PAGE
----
Wednesday, December 8, 2010

Million dollar man

Click to "embiggen" all photos in this post

Who's this fierce fellow, hanging out high above the stage of the Million Dollar Theatre for almost 100 years?

This weekend, the Los Angeles Conservancy presented its annual holiday matinee movie, "Scrooge!" - a musical version of Dickens's "A Christmas Carol" - at the Million Dollar Theatre on Broadway in downtown Los Angeles.

I'd been inside the building once before, on a Conservancy Tour in 2007. But chances to see inside the splendid movie palaces that still line Broadway are rare, so on the spur of the moment, I headed downtown with my new camera, to get a rare look inside this historic building.

The theatre was built in 1918 by a young up-and-coming theatre man, Sid Grauman. He and his dad had gotten their start in the entertainment business in Dawson City, Alaska during the gold rush years - they had gone bust as far as gold was concerned, but promoting boxing matches and other acts for the prospectors had been a winning business. They moved to San Francisco and bought a vaudeville theatre they outfitted for showing the new-fangled moving pictures. It was destroyed in the 1906 earthquake.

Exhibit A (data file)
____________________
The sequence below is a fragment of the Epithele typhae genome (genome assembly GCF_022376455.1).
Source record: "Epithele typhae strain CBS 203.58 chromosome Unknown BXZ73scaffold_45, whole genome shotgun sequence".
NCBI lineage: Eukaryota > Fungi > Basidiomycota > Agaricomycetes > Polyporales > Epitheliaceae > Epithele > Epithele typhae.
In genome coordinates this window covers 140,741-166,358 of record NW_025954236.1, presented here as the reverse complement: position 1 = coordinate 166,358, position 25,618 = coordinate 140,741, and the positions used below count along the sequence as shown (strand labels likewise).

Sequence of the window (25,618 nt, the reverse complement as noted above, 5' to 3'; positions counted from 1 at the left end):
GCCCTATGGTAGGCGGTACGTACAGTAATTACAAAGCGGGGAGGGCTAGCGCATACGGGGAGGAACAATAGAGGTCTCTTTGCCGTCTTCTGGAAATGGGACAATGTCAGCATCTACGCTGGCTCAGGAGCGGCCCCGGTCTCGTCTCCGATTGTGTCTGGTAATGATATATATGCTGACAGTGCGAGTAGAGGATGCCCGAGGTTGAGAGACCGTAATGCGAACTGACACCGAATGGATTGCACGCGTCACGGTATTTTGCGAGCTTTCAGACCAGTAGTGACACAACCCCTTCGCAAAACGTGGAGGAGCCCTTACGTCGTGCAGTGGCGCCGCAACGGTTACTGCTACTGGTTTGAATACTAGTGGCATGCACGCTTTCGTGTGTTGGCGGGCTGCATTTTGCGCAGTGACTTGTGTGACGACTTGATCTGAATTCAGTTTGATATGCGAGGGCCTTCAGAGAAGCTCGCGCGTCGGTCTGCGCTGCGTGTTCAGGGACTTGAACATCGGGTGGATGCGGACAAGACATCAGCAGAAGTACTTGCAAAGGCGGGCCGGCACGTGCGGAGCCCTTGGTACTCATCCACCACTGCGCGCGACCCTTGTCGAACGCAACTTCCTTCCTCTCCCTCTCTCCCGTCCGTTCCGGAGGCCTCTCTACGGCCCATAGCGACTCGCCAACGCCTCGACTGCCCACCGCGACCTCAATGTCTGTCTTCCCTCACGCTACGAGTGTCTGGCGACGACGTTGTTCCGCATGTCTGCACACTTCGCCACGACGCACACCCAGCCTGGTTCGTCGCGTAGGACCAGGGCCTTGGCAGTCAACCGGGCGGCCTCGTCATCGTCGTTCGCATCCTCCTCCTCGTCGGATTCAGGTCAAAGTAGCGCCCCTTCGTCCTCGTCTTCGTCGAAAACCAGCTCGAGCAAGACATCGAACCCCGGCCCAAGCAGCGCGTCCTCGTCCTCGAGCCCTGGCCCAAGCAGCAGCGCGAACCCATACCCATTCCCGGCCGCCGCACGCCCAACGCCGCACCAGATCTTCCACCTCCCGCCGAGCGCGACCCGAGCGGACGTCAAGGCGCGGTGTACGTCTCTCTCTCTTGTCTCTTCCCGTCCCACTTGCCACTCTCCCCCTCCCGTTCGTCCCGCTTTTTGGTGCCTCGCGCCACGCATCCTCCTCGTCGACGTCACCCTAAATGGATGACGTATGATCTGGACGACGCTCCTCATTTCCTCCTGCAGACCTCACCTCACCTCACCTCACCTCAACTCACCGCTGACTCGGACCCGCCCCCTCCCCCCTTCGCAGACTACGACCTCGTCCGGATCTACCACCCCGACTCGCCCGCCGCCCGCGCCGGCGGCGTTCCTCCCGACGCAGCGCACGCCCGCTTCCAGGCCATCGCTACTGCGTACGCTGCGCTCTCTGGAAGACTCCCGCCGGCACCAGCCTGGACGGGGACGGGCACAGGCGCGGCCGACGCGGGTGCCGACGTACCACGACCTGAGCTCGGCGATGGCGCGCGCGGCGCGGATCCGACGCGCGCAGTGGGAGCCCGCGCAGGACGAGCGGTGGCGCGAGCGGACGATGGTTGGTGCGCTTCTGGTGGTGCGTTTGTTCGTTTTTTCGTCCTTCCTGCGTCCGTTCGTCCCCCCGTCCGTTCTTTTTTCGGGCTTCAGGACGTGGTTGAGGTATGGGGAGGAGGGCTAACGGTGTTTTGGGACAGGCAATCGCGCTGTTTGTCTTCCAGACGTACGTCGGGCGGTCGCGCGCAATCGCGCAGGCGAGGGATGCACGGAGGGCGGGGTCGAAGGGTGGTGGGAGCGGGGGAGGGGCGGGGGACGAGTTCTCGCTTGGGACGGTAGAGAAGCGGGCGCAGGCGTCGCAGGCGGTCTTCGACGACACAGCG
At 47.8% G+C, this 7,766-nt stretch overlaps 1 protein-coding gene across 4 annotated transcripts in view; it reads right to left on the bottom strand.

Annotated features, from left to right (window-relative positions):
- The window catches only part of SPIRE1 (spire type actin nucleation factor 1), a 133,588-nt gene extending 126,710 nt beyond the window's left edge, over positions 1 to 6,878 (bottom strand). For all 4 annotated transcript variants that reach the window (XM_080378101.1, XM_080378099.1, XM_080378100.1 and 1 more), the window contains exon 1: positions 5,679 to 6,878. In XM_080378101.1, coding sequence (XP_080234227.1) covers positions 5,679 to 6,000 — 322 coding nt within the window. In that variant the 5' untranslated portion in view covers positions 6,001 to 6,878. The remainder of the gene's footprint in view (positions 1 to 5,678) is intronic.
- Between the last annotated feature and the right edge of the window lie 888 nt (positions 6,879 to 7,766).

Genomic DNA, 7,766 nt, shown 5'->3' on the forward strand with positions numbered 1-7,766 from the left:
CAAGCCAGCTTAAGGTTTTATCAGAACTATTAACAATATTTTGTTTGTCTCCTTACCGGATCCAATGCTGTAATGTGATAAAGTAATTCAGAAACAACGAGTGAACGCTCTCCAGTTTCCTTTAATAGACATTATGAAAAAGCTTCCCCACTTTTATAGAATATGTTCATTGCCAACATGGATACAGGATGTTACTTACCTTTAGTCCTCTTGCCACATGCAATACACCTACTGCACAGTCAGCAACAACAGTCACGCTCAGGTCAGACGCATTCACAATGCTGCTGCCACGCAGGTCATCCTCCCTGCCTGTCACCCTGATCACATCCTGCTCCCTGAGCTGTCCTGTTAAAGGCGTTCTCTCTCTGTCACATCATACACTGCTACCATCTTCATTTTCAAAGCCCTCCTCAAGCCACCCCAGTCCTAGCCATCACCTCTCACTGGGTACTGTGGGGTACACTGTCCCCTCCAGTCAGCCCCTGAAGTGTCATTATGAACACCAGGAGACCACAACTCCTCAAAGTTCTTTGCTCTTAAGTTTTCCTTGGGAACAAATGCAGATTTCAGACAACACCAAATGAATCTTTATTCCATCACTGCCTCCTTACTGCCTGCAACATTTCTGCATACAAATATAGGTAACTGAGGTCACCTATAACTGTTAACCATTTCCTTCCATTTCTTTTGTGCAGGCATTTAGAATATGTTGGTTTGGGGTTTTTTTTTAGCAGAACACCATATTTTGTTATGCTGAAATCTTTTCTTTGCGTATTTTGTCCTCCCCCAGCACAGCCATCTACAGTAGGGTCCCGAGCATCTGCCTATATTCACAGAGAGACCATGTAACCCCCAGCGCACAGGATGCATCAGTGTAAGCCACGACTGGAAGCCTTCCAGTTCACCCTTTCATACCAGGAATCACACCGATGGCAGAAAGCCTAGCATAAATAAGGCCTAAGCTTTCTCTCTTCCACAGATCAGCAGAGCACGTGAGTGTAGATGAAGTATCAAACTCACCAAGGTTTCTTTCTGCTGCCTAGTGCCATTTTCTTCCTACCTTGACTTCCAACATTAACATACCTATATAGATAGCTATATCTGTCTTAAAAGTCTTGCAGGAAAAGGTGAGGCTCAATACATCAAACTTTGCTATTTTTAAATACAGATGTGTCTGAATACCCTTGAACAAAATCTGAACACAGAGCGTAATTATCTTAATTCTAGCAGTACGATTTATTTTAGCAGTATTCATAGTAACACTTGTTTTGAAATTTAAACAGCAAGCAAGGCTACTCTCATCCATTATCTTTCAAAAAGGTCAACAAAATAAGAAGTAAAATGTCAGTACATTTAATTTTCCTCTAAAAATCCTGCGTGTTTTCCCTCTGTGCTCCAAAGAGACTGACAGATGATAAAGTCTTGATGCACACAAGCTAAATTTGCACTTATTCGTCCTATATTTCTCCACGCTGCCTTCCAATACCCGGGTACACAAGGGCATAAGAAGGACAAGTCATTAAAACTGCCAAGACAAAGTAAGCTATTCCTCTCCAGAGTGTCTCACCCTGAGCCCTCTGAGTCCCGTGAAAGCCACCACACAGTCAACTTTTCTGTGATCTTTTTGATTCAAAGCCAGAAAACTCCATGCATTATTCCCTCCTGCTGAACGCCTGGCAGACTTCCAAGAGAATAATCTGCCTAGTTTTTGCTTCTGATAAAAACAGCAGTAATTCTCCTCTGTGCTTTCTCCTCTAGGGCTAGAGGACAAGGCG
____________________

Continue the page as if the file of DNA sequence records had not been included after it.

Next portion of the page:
In Los Angeles in 1918, Sid teamed up with Adolph Zukor, a former fur merchant who now worked with Paramount, to build a theatre in a new office building going up on the corner of 3rd Street and South Broadway.


Sid had ideas about the new motion picture business, and the theatres built to show them. Early motion picture theatres were small facilities - converted storefronts or old remodeled opera houses. Only one new theatre - Clune's Theatre a few blocks south on Broadway - had been built specifically for the purpose of showing moving pictures, back in 1910.

But Sid Grauman was ambitious. He wanted something special. He wanted the best theatre in town. He had ideas about the kind of experience audiences would pay for. He wanted to create an environment where escaping into a fictional, fantasy world was enhanced and all-encompassing. He wanted the best theatre in town.

When the new Grauman's Theatre opened, it amazed everyone in town. The building's exterior, designed by Albert C. Martin in the Spanish Colonial style, with decor by Jose Moro, in elaborate Churrigueresque detail, with statuary evoking both mythological figures, symbols of the arts, and American details, like the heads of bison and Texas longhorn cattle.

At about 2300 seats, it was bigger than the houses over on Main Street, Los Angeles' established theatre district. It was bigger than Clune's Theatre, further south on Broadway, which had been built in 1910 for showing moving pictures. It had an evaporative cooling system. It had something called a Hansen seating device, which used sensors in each seat to indicate by a lighted panel for ushers which seats were available. It had a pipe organ that rose up from the orchestra pit, and a projection booth located at the front of the balcony, so that the picture would be bright and there would be no keystone effect.